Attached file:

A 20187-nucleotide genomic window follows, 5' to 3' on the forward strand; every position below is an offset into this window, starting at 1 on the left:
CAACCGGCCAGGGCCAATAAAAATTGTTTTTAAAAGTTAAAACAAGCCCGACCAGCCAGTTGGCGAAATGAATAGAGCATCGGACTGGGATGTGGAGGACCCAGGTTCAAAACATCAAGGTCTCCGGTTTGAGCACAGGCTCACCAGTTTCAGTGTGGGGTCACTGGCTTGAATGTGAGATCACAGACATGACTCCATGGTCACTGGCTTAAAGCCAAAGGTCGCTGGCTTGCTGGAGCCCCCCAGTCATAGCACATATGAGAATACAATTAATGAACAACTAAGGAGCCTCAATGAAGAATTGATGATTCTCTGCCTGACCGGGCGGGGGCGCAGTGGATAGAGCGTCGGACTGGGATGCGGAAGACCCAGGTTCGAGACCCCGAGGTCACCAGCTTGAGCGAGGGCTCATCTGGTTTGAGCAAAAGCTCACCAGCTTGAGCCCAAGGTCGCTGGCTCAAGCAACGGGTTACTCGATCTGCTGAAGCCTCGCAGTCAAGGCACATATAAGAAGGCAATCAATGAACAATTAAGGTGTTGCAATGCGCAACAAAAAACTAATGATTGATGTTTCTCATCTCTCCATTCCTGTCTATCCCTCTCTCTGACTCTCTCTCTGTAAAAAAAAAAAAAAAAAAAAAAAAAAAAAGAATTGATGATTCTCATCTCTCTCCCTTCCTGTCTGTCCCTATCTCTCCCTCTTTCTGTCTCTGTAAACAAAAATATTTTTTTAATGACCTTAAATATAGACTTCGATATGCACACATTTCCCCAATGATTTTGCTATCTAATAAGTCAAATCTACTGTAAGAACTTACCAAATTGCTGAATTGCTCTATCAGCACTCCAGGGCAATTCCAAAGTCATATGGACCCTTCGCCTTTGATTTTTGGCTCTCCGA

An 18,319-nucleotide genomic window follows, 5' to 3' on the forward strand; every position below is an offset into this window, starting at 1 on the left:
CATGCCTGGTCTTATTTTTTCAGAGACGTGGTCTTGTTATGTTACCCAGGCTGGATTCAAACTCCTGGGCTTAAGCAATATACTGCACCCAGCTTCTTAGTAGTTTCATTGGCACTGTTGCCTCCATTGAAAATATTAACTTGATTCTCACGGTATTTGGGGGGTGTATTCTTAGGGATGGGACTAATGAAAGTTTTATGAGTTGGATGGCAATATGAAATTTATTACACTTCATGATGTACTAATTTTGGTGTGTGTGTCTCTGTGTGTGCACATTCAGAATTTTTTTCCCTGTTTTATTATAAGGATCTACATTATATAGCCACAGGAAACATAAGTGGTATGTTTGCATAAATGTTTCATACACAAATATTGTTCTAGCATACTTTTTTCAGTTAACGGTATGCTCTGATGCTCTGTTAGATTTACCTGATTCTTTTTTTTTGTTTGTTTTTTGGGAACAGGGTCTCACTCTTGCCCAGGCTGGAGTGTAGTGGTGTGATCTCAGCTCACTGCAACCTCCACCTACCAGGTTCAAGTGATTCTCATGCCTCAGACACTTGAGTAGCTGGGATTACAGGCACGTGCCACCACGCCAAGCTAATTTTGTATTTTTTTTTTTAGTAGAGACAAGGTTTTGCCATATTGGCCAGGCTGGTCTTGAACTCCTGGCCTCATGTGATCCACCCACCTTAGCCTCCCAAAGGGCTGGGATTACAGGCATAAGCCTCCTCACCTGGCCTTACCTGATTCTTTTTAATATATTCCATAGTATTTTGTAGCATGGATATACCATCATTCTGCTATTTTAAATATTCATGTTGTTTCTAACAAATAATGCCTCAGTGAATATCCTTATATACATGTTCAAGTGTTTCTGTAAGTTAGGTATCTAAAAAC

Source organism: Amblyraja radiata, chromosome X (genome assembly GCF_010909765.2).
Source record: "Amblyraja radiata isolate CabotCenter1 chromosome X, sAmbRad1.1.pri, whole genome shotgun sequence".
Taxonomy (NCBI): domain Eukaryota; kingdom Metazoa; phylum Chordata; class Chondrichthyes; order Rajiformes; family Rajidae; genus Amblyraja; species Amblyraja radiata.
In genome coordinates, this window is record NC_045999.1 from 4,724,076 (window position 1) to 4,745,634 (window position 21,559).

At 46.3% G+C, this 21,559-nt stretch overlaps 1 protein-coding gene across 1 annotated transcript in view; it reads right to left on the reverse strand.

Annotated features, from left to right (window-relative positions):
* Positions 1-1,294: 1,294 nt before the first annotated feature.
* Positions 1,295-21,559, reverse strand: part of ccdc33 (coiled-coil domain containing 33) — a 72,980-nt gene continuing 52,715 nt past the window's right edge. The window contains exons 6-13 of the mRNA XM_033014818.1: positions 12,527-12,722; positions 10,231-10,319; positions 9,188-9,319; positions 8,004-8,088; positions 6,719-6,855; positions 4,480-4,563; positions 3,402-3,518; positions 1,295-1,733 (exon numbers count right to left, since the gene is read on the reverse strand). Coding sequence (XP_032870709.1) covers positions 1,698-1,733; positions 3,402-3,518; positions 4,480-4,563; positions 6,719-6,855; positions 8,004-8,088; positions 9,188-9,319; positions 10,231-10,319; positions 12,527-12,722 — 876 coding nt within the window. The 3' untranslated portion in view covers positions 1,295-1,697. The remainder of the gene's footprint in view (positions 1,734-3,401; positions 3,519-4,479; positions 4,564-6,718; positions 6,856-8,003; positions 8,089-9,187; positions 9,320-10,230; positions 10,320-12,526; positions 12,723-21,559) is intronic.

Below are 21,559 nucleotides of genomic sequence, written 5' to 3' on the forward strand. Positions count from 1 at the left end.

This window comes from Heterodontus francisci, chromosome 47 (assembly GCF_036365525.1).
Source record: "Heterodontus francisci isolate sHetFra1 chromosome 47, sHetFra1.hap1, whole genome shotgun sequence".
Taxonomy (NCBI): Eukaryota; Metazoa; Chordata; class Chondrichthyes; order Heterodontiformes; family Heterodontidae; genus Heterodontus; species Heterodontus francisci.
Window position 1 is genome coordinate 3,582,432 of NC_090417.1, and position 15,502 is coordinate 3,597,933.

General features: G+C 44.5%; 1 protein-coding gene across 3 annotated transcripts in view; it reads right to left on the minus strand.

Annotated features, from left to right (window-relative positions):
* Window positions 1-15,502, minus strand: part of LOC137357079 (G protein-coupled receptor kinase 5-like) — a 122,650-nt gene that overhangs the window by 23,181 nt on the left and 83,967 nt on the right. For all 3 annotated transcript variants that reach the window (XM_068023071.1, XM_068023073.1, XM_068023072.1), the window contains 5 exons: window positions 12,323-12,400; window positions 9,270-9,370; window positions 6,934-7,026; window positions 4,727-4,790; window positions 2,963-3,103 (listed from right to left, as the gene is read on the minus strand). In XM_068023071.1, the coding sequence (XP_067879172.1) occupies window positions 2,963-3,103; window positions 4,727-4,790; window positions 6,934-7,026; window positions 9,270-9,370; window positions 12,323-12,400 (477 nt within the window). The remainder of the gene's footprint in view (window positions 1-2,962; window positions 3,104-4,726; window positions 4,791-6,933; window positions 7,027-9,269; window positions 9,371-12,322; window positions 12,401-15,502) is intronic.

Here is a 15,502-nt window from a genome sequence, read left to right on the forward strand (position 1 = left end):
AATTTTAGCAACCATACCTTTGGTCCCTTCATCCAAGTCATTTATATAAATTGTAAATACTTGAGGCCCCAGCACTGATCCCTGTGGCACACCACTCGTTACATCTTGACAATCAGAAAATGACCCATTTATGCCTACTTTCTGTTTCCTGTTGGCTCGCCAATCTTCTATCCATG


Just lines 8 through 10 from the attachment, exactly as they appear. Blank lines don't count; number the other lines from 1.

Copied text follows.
In genome coordinates, this window is record NC_045999.1 from 4,724,076 (window position 1) to 4,745,634 (window position 21,559).

At 46.3% G+C, this 21,559-nt stretch overlaps 1 protein-coding gene across 1 annotated transcript in view; it reads right to left on the reverse strand.

Annotated features, from left to right (window-relative positions):